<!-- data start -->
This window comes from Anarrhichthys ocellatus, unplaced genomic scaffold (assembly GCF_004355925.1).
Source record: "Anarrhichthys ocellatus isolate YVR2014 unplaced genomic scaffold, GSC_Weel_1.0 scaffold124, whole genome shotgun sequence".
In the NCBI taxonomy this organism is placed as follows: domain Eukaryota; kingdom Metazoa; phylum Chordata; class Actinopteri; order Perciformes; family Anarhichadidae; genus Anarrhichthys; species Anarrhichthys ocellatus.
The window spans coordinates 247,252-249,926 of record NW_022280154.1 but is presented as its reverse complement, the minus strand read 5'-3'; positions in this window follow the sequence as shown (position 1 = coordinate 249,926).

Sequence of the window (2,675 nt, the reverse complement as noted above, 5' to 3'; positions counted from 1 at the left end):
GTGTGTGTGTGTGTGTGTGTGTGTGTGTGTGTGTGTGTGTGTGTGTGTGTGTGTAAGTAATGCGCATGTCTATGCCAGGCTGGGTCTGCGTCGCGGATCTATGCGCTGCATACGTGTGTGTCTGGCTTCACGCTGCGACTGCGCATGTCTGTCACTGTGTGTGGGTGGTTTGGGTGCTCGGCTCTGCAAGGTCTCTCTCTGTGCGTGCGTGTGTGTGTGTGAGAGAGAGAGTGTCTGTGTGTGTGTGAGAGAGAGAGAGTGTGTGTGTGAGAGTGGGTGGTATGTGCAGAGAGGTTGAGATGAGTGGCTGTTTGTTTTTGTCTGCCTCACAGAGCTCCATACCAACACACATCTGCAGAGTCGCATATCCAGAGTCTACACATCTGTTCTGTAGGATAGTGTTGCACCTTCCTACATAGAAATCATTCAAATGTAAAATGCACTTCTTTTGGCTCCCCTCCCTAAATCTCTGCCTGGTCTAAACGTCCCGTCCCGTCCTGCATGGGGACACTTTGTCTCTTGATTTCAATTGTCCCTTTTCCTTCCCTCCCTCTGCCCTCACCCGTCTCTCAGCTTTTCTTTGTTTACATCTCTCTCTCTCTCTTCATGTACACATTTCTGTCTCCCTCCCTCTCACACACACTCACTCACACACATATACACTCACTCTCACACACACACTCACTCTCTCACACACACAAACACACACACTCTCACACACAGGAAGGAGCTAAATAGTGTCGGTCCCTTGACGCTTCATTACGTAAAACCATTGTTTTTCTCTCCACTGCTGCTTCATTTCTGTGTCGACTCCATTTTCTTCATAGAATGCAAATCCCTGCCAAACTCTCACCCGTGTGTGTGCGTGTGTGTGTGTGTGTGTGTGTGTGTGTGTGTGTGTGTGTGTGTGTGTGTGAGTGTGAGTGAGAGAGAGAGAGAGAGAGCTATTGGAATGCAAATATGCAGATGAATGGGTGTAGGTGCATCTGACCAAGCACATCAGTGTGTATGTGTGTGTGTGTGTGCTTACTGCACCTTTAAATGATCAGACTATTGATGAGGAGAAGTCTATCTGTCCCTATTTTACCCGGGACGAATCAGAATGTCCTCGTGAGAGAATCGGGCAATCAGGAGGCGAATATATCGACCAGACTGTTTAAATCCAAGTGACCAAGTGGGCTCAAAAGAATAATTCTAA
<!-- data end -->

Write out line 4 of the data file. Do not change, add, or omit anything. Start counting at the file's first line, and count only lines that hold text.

The window spans coordinates 247,252-249,926 of record NW_022280154.1 but is presented as its reverse complement, the minus strand read 5'-3'; positions in this window follow the sequence as shown (position 1 = coordinate 249,926).